When Brendan and Andrew Reilly decided to launch a telecommunications business for veterans, Defense Mobile, the two brothers knew they were entering a highly competitive field. “If we were just trying to sell cheap phone service, chances are the big carriers would have crushed us, but we were creating something different,” says Brendan Reilly, CEO of Defense Mobile. “We only want to service less than 1 percent of the entire U.S. population. We want to help veterans, both active and retired, and they need help.”
Defense Mobile offers access to AT&T, Verizon, and Sprint to anyone that has ever served in the U.S. military. There are no contracts, you can switch among carriers if you move, and plans are cheaper than conventional ones (they start at $30). Plus, the service offers access to the best smartphones Apple, Motorola, and HTC have to offer. On June 1, all U.S. military commissaries and exchanges will offer Defense Mobile for sale, and there are plans to expand to over 20,000 retail locations across the country by the end of the summer.
Currently, 22 million vets reside in the United States, and Defense Mobile aims to provide returning troops a variety of services, more than just affordable mobile phone plans. And beyond Brendan’s years of experience working closely with the U.S. military and government, the company has the intel on what veterans want thanks to a 100 percent veteran-staffed call center based in Grand Junction, Colorado, and an advisory board that includes numerous generals, admirals, SEALS, and a Medal of Honor recipient. But mobile service is just the beginning. “Low-cost phone service is nice, but we always planned on offering much more,” Reilly says.
Enter miliSOURCE, a free app available to any veteran that helps them see which benefits are available, whether or not they use Defense Mobile. “According to Veterans Affairs, only 39 percent of veterans receive help from them and their $163 billion annual budget. We want to raise that number to 100 percent,” Reilly says. “Too many good men and women are not getting the help they need, due to not knowing what is available to them.”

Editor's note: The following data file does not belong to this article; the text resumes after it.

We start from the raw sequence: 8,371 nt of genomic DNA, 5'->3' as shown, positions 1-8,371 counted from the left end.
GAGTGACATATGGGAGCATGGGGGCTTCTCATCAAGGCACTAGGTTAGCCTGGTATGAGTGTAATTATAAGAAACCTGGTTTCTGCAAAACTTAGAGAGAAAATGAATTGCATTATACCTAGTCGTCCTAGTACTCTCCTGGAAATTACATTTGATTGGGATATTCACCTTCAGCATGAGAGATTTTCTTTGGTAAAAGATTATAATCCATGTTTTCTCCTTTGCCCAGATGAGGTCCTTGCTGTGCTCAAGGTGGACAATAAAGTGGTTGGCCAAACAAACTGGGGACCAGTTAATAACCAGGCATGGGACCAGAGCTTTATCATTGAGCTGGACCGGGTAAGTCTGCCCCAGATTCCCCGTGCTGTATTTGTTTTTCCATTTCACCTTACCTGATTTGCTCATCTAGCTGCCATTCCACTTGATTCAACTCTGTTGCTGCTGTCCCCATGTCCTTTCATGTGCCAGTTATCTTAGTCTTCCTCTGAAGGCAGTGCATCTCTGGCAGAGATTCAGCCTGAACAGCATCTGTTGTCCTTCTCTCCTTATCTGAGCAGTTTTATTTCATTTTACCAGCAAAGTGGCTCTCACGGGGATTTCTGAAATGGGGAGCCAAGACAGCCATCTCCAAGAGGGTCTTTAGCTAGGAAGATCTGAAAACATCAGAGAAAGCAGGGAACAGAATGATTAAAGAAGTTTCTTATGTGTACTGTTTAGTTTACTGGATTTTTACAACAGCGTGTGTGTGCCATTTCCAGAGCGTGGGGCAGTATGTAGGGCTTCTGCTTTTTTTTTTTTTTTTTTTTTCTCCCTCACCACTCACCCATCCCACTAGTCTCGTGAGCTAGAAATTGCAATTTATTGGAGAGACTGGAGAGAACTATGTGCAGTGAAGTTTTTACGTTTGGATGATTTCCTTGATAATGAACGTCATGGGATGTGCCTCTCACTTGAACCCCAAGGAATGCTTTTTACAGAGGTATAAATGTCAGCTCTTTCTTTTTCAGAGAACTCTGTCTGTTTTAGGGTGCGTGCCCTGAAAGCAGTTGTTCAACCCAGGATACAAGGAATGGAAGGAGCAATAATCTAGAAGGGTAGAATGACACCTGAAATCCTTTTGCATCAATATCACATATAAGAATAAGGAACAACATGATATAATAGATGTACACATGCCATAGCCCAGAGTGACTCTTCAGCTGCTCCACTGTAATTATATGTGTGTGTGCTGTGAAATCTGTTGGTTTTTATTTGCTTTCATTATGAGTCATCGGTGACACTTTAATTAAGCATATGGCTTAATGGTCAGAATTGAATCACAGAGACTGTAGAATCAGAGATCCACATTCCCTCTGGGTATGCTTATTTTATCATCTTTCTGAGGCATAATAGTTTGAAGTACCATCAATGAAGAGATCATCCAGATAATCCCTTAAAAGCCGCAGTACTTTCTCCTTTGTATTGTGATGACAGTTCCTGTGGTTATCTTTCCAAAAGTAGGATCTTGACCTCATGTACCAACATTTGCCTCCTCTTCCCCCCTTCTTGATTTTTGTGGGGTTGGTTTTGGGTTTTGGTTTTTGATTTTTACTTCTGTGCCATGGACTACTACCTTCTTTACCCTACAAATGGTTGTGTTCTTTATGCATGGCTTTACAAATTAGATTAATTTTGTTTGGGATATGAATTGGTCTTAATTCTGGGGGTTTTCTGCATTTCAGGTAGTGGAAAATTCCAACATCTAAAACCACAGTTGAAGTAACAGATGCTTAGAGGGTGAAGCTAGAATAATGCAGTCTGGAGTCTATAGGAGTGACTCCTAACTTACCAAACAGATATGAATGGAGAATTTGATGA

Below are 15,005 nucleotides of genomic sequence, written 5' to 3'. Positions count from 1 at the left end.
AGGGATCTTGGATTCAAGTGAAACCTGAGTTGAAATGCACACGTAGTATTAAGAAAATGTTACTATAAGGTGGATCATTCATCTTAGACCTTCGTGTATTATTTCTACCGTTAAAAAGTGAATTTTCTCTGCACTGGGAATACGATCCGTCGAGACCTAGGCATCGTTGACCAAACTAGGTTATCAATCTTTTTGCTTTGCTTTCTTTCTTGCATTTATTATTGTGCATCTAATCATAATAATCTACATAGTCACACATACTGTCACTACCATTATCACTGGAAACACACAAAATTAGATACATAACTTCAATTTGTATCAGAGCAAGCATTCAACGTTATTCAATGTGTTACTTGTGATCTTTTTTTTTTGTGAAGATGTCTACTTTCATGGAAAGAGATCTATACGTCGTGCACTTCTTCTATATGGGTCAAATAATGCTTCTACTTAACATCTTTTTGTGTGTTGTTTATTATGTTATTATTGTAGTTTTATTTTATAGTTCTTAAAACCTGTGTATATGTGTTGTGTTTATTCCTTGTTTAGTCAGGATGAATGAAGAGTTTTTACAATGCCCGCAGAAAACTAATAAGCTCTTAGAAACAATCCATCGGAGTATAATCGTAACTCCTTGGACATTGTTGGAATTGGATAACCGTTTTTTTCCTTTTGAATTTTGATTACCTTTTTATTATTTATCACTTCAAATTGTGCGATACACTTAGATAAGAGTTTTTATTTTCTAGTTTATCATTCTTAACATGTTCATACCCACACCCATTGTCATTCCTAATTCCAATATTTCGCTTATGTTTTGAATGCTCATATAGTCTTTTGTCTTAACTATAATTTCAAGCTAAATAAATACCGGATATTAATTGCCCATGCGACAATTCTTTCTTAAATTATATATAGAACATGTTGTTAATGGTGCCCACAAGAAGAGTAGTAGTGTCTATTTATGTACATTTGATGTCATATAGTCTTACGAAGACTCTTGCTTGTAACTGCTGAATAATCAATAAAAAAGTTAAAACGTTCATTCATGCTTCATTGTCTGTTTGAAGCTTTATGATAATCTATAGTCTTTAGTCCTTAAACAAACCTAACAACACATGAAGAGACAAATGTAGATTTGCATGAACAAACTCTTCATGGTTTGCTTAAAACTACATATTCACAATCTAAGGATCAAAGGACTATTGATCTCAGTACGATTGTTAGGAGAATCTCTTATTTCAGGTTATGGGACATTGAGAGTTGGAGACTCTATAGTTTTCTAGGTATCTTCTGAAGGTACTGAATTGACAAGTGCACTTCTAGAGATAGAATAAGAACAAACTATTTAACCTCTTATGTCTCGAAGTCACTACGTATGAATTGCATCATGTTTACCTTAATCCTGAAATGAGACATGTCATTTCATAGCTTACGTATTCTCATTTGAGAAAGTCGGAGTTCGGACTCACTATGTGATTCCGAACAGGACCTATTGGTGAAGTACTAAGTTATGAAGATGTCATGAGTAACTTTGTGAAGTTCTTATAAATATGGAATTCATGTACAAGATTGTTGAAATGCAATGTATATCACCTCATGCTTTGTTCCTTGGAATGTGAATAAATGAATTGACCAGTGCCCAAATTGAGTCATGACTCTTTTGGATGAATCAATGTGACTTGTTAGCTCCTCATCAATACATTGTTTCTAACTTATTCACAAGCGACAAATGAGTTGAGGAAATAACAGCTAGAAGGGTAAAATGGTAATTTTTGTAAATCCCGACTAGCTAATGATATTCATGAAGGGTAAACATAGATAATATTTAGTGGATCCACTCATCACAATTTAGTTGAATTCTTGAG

miliSOURCE is a one-stop benefit marketplace app, and it offers an interface that locates any benefits from a comprehensive database of over 900 available programs (only 173 are from the VA). Sifting through state, county, VA, private, and non-profit groups, miliSOURCE uses your profile to notify users of any available benefits based on their location.
“miliSOURCE knows more about your benefits than the VA does,” says Captain Pete Wilkul, a 39-year Navy SEAL and member of Defense Mobile’s advisory committee. “It cuts through all of the red tape that so many returning soldiers must deal with, and helps them get what they are owed for their service to our country.”
The for-profit private company also donates 10 percent of their net profits back to groups that help vets. “Our goal is within three years to be donating $25 million yearly,” Wilkul says. “That is one of the main reasons I am involved — we help vets.”